“I have other X-Rays here, but the thing I like about the Novus units is their ability to self-train; a guy that doesn’t even know much about X-Ray can do it,” says Clemens Food Group superintendent of electronics and controls Bob Taylor—a vertically-coordinated company that includes hog farming, food production, logistical services and transportation.
“Our ability to set them up is faster and a lot less frustrating, so it saves a lot of man hours,” Taylor adds.
Maintenance and repair simplified
Food manufacturers traditionally shied away from X-Ray machines because of the belief that they are complicated, requiring factor-trained technicians for service and repair.
In the past, the breakdowns justified the fear of extended production delays while a specialist had to be called in to repair the device.
That was then. Nowadays, the clever modularization of X-Ray construction has made repairing these devices almost as easy as changing a light bulb.
By reason of example, Novus’ CCPX line of packaged food X-Ray machines groups the various components of the system into just five modules: processing-detection; the human-machine-interface; input-output electronics; X-Ray generator; and the cooling system.
To further speed the repair process, embedded software readily identifies which module needs replacement. The worker simply unplugs it from its cabling, unbolts that faulty module, inserts the replacement module, and reconnects the cabling. Any recalibration, mechanical alignment, or settings recovery takes place without worker intervention. Such ability make repair and maintenance a matter of “plug-and-play lowering the knowledge and training bar to levels commonly found in plant maintenance personnel.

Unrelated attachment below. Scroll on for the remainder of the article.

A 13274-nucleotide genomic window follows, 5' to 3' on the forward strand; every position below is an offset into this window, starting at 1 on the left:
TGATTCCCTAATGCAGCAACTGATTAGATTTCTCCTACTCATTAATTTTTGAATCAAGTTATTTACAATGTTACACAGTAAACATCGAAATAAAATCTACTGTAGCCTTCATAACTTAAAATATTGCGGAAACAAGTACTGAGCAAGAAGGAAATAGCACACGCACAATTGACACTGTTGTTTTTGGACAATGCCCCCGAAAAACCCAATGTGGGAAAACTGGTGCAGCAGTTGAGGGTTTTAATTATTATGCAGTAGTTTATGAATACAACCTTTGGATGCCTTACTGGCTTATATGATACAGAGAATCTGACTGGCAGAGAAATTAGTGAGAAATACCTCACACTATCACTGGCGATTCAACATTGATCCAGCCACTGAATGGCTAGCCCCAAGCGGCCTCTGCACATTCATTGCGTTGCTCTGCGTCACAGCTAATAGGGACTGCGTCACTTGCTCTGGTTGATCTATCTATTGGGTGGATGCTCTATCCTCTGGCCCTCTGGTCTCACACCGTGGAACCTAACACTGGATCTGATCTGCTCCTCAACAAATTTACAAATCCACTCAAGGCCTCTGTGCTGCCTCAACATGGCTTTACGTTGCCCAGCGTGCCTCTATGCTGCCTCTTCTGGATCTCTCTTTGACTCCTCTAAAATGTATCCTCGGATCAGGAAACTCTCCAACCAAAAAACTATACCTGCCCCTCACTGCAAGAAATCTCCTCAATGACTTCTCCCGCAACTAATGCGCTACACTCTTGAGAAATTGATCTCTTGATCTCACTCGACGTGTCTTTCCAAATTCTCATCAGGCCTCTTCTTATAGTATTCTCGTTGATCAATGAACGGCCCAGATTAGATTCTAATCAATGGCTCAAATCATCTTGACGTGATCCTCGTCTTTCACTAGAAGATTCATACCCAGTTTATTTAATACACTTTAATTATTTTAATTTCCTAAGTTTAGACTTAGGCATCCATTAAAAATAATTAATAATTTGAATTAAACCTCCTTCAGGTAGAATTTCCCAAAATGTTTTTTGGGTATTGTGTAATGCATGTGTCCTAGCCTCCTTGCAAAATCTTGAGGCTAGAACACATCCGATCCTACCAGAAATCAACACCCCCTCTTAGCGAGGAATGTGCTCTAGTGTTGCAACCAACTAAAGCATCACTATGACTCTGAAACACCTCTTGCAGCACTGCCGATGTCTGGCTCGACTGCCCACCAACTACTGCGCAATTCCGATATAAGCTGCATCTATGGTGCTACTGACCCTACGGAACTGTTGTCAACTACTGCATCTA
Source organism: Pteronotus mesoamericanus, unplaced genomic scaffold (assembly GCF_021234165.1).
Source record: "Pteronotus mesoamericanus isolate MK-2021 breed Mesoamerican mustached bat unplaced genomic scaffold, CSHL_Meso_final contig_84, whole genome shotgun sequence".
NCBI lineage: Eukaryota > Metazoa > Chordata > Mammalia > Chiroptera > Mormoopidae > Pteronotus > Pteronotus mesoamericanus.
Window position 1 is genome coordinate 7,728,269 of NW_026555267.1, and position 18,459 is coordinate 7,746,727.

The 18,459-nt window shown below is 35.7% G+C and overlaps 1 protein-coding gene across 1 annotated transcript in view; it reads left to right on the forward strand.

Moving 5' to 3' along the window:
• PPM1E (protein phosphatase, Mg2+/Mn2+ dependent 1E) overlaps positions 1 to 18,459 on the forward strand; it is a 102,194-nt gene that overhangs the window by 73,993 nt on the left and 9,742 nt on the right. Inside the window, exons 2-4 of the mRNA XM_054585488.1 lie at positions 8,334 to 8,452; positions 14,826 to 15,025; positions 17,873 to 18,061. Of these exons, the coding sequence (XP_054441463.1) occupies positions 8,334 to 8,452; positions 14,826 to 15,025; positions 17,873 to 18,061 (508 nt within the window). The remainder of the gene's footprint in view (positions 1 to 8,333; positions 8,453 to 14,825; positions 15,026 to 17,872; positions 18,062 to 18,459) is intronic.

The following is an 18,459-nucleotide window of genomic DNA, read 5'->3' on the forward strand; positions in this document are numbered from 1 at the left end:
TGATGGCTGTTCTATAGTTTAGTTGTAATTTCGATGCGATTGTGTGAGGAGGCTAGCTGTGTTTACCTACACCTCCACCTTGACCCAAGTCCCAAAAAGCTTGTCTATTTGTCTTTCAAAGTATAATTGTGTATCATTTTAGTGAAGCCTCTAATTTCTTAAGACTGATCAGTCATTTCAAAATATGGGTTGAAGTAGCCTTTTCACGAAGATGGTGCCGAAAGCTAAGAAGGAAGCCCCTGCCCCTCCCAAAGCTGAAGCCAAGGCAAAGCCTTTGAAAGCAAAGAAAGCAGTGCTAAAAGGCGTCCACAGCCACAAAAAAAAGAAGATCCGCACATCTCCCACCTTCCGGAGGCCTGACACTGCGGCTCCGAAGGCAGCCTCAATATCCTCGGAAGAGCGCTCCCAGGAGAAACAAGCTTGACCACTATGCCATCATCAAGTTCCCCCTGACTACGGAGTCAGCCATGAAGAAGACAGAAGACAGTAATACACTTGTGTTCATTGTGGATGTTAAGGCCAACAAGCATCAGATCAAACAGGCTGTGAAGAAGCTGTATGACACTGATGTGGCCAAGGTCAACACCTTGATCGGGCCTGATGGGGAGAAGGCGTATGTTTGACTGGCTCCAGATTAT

This modularization of X-Ray inspection systems means that any necessary repairs can now take place quickly and easily. Access to replacement modules is available on a 24/7 basis from some vendors, while most food production facilities go the extra step to purchase spare modules in advance for on-the-spot replacement. In the time it takes to change a bearing on a conveyor, for instance, the X-Ray critical control point is back up and running again without even calling the factory for parts. The service model changes from factory technicians on-site to mail the defective module back for replacement.
“I have some guys who are specialists on the older X-Ray units and they are very familiar with them; whereas I can send just about anybody out to a Novus unit to calibrate it,” says Taylor.
The newfound ease of operating and repairing today’s X-Ray inspection devices means that a food producer can maintain these machines with their own, existing personnel. Since no special training is required, employee turnover is no longer a problem to ensure that the machine operates at maximum uptime.
“We’re able to maintain the machines on our own, so it makes us very self-sufficient,” adds Taylor.
The best of both worlds
Enabled by new technology, the simplification of operating and maintaining an X-Ray inspection system allows packaged food producers to benefit from all the advantages that X-Ray inspection offers, with the same ease and quick repair that metal detection systems offered.